MEXICO CITY, Aug 11 2015 (IPS) – A few centuries ago, the biotechnology industry would have been able to buy a papal bull to expiate its sins and grant it redemption. But in his encyclical on the environment, “Laudato Si”, Pope Francis condemns genetically modified organisms (GMOs) without leaving room for a pardon. In his second encyclical since he became pope on Mar. 13, 2013 – but the first that is entirely his work – Jorge Mario Bergoglio criticises the social, economic and agricultural impacts of GMOs and calls for a broad scientific debate. Laudato Si – “Praise be to you, my Lord” in medieval Italian – takes its title from Saint Francis of Assisi’s 13th-century Canticle of the Sun, one of whose verses is: “Be praised, my Lord, through our sister Mother Earth, who feeds us and rules us, and produces various fruits with colored flowers and herbs.” It is the first encyclical in history dedicated to the environment and reflecting on “our common home” – planet
-When cars are stopped at Latin American traffic blockades the cops will only ask for 3 things: license, registration and proof of payment of the car’s yearly circulation sticker. Nothing else is important to them; not the broken windshields, lack of seat belts, burned out brake-lights, black smoke belching from tailpipes or even the 5 kids sitting up front on daddy’s lap.
-Any traffic violations you might accumulate will never account or appear against you personally, only against the owner of the car. Tickets for moving violations are rare and cheap so it doesn’t pay to fight them. You’re better off paying the 40 bucks than waste your time going to a court hearing that might be postponed/delayed any number of times and for any reason. BYW: those hearings almost always take place in a crappy part of town.
-Expats need a lawyer of course but as your Spanish improves you’ll start to use him less and less, especially for the small stuff. But note: however adept you become at the language there will be certain times to just let him take over or you’ll be forever wasting time and effort. Sometimes when you think you’ve got it under control, you don’t.
-Ask any long time gringo, one of the most persistent general problems they see with Latin American workers is their lack of an eye for detail. That said, most times when Latin governments try to “gringoize” (i.e., modernize) a government department or service- for example by “computerizing” a chronically inefficient system- a larger disaster often follows. Today we have a recent true story proving that very point.
-CONSULT WITH JOHNNY- SCHEDULE A CELL OR SKYPE CALL:
Follow the consult link on the main page at www.ExpatWisdom.com and Johnny will help you sort out your Latin American plans.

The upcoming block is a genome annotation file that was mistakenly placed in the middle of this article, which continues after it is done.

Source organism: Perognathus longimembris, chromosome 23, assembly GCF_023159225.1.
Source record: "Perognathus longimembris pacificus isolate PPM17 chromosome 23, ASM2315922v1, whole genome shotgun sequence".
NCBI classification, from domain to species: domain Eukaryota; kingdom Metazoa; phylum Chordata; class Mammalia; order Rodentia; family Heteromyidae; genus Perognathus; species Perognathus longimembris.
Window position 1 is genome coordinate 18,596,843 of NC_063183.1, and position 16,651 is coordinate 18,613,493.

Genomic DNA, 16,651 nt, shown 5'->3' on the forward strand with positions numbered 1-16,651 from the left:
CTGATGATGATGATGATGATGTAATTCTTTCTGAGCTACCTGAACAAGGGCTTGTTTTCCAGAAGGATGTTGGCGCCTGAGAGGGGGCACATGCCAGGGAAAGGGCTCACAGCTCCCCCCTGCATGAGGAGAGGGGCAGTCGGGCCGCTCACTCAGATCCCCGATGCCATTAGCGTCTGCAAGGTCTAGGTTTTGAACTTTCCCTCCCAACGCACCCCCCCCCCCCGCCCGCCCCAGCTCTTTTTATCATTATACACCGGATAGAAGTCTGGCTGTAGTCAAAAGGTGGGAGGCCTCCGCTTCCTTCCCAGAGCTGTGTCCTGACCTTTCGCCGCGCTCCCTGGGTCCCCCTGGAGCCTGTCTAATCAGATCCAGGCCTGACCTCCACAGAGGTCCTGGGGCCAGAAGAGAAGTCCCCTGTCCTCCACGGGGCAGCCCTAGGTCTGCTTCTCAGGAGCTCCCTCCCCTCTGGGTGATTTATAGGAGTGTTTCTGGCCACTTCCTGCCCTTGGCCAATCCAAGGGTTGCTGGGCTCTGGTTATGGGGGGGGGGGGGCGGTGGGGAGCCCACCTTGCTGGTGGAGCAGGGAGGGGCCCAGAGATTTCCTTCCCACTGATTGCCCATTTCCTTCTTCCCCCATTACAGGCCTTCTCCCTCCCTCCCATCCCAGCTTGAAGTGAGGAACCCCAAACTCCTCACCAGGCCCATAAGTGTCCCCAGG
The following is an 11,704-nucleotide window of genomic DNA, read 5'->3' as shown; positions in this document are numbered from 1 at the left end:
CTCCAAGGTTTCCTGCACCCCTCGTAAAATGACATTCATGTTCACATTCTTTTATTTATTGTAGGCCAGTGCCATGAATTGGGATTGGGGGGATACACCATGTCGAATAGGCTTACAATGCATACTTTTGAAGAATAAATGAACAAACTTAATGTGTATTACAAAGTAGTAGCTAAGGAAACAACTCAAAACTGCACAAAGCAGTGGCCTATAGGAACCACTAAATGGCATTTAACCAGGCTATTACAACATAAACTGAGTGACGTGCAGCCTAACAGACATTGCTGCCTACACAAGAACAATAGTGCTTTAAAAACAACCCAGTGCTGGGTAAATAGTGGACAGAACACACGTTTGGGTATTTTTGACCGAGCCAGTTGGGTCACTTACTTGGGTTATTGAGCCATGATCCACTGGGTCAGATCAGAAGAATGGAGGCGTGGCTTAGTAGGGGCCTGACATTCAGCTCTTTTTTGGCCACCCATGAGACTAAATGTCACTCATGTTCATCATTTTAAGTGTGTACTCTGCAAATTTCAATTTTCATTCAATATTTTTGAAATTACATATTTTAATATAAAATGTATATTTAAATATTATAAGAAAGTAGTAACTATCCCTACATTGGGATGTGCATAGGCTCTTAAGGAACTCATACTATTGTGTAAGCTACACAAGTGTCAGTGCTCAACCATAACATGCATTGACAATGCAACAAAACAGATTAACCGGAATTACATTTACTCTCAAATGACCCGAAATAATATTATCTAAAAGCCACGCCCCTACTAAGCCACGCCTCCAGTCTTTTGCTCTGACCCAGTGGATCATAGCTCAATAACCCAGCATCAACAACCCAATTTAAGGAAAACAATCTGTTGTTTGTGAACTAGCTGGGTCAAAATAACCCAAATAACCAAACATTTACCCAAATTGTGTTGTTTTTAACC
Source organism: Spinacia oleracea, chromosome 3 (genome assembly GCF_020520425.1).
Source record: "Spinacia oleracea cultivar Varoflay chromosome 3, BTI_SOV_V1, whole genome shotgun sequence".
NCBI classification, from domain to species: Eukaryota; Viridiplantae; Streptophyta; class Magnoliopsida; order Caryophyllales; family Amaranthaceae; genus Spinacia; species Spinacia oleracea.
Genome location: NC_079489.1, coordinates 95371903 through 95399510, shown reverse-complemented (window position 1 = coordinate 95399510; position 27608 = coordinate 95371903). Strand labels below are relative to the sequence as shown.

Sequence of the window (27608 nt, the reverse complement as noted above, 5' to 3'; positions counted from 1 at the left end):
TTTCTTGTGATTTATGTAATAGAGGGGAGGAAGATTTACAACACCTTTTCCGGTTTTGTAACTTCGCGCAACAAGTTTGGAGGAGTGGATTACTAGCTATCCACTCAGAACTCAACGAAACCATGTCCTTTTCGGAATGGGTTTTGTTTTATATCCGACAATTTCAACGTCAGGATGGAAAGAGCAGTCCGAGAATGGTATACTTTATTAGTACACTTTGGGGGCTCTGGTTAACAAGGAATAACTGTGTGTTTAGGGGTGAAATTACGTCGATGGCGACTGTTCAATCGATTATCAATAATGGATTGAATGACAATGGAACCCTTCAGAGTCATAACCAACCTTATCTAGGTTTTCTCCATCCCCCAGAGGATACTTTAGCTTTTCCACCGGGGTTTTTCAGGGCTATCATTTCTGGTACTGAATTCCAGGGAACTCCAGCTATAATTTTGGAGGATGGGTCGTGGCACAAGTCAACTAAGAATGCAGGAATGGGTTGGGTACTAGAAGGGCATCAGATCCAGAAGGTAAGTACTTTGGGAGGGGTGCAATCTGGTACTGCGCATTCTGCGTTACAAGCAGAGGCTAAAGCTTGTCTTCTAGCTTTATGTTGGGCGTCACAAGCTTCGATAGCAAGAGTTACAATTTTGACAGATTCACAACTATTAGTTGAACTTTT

Carolyn and Mark Matousek discuss his work with helping people transform through telling the truth about their own personal stories. Download this episode (right click and
The latest call for a youth uprising against global capitalism came not from grassroots groups, but from the leader of the Catholic Church, who on Sunday gave a rousing speech during which he told a crowd of young people in Paraguay that it is their time to “make a mess.” The address marked the end of Pope Francis’ week-long pilgrimage to Latin America, during which he alsoassailed the prevailing economic system as the “dung of the devil,” saying that the systemic “greed for money” is a “subtle dictatorship” that “condemns and enslaves men and women.” During Sunday’s rally, which was held on the banks of the Paraguay River outside the capital Asunción, the Argentinian pontiff went off-script as he addressed tens of thousands of local youth. “They wrote a speech for me to give you. But speeches are boring,” Pope Francis said. “Make a mess, but then also help to tidy it up. A mess which gives us a free heart, a mess which gives us solidarity, a mess which gives us hope.” He also encouraged those present to look at their less fortunate peers, some of whom he met earlier in the day during a visit to the Banado Norte shantytown, and
Pope Francis this week embarked on a seven-day “homecoming” tour of Latin America on his unstoppable quest to defend the planet and the poor.The continent—the most unequal region in the world, and the Argentine pontiff’s home turf—will likely provide fertile ground for more of his legendary sermons on poverty and inequality. After addressing a crowd of a million in Guayaquil, Ecuador, on Monday, Francis is scheduled to attend a meeting of grass-roots political activists and visit one of the continent’s largest prisons, in Bolivia, as well as a slum and a children’s hospital in Paraguay. While he advocates for South America’s impoverished and disenfranchised, its prisoners, its indigenous peoples and its children, one group is unlikely to feature in Francis’ apparently radical agenda: its women. Despite his efforts to champion his constituency—the world’s poor, of which the vast majority are women—the pope tends to overlook the feminized nature of poverty and inequality. Like the rest of the world, including the Vatican, Latin America is built on gender inequality. Important progress has been made in the region over recent decades, and the percentage of its overall population living in poverty had decreased significantly. But the feminization of poverty (an increase in